Friday, May 8, 2015

8 steps to start your flipping

Here's a first skill tutorial!  
Somersaults (also known as forward rolls) are the core of ALL gymnastics.  They teach all the basic movements that lead to those bigger and fancier skills.  

Please understand this image is not perfect, and I would teach it slightly different, but it breaks it down into more steps than most, which I like.

1)  Start in a stretch position.  I always start teaching them on an incline like these ones.  They stand at the top of the incline facing down.  Really any size works.  I use the tiny ones for my older students too.  

2) Hands down slightly in front of feet.  (This is where pike position flexibility is important!)  Little kids are easiest to teach pike position to start.  If it is too challenging, I have the athletes start with their knees slightly bent.  This gets their hands in the right place!  Too many beginners try to learn them with their hands way too far out.

3)  THEN, I want them to bend their legs down so they can put their head towards the floor, but not on the floor!  I just tell them to look at their belly and they tend to naturally bend their legs to do that (I guess to get a better view ;))

This is where I come in to spot beginners.  I spot naturally on the left side, so I will explain it from that side, but feel free to switch if that feels more natural.  For smaller kids, I place my left hand on their upper back/neck area and place my right hand through their middle.  My right hand then controls the speed of the rotation, while my left can help round their back and protect their neck if they decide to do something crazy.  I have seen lots of people spot by holding onto the athlete's hips, but I don't love that as you will see in the next blog post.  It does work that way with older athletes though who already understand the tucked head concept.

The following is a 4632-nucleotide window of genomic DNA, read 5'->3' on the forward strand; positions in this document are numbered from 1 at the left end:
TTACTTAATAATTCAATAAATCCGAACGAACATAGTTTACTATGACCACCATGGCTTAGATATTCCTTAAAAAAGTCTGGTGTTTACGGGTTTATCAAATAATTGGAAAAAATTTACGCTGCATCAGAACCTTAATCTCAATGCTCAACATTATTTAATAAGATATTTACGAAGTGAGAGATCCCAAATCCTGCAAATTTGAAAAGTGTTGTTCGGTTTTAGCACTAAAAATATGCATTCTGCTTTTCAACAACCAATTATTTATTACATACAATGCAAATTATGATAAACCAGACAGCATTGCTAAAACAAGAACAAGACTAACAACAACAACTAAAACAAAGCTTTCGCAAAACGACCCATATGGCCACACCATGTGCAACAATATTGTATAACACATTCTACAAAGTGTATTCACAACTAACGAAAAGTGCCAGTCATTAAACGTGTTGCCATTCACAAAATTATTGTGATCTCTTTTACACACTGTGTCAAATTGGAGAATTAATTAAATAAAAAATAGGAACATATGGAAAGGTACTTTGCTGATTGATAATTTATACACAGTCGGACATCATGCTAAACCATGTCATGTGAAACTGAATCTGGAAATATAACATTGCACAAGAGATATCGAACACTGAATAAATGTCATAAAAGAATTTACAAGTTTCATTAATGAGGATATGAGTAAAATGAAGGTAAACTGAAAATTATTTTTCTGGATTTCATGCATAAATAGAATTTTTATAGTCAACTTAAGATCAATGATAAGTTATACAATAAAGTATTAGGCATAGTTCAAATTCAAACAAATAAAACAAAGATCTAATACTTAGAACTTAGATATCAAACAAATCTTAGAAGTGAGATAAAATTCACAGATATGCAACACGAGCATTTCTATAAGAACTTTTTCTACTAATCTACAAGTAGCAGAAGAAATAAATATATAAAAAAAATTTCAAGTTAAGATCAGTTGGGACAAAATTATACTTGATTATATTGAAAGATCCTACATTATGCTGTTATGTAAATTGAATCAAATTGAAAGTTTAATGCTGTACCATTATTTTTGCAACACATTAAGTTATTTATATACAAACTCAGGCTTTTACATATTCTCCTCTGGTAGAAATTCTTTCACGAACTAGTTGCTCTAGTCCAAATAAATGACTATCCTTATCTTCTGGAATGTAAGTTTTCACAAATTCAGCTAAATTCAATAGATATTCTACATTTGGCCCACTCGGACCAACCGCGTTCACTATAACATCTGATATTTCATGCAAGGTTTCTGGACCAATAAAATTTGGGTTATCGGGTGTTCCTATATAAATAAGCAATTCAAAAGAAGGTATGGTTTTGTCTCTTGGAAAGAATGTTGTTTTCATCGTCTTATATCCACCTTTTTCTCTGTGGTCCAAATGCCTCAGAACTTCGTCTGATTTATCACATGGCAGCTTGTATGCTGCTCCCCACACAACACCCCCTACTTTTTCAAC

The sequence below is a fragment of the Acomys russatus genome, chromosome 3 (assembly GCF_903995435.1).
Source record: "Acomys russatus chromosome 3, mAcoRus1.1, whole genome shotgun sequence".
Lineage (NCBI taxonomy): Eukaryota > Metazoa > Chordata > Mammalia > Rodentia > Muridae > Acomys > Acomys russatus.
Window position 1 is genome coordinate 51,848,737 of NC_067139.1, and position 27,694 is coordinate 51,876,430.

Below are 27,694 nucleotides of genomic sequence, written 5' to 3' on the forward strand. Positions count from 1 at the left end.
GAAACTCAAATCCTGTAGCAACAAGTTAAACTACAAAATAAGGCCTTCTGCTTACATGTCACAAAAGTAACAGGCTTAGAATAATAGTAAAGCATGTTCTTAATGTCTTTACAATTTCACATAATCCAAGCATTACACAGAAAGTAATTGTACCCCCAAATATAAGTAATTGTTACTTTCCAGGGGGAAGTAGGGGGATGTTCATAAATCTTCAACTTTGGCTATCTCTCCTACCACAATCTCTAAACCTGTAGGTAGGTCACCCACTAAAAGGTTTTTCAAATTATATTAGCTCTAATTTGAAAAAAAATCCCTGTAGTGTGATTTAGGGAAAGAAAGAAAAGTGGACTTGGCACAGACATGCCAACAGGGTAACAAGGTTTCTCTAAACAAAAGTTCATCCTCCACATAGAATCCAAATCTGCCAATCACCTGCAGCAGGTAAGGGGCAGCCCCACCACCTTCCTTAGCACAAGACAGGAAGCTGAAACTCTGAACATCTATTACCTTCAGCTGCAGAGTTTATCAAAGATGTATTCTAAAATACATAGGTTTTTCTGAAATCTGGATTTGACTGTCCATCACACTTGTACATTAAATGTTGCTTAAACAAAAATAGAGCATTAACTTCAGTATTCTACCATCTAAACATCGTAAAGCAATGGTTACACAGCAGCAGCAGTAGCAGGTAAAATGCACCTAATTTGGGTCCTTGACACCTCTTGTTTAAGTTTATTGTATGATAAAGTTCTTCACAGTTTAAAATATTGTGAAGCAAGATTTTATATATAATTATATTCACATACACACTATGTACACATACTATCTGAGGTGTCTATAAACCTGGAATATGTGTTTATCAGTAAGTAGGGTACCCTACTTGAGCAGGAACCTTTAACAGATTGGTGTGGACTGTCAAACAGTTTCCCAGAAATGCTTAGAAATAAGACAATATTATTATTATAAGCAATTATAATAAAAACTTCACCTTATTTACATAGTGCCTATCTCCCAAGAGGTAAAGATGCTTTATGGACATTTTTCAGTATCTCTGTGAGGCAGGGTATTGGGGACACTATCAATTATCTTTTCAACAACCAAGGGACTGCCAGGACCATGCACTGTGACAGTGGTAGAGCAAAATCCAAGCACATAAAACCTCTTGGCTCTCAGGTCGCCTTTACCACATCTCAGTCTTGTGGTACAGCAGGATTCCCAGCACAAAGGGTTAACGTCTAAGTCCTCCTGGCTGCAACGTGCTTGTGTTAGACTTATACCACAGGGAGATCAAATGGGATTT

4)  Rotating hips to initiate roll.

5)  Rounding back throughout!  Keep looking at that tummy!

6)  Plant feet (together ideally) on the floor with hands reaching out forward in front (athletes will want to put their hands down by their bottoms to help them stand up.  I do lots of drills on how to teach them to reach up.  My favorite is just placing myself at the bottom of the incline and making them jump up to give me a high five at the end.)

7)  Rise to stand with arms up by ears.  I do a drill for this one where they sit on the edge of a block (height of the athlete's knees to begin, working lower as they get more advanced) and hold their arms straight up.  Then, I make it a race where I say go and they have to stand up and jump as fast as they can with their arms still glued to their ears.  

8)  Yell TA-DA!  Everyone likes to feel accomplished.  :)

Make it trickier and start challenging the athlete by having them do the skill with legs together and pointed toes. Then have them try it in a straddle through the whole skill (even the stand up!), or a pike to make it even more difficult (I have many a team athlete who still have trouble with that one)

Final tidbit for the day:
I tend to use a little saying that my kids can remember:  Hands up, hands down, touch the ground, tuck your head and roll.  Stand up high and touch the sky and finish with TA-DA!  I know I know, it doesn't follow any real poem format.  But kids remember it.  It works.  

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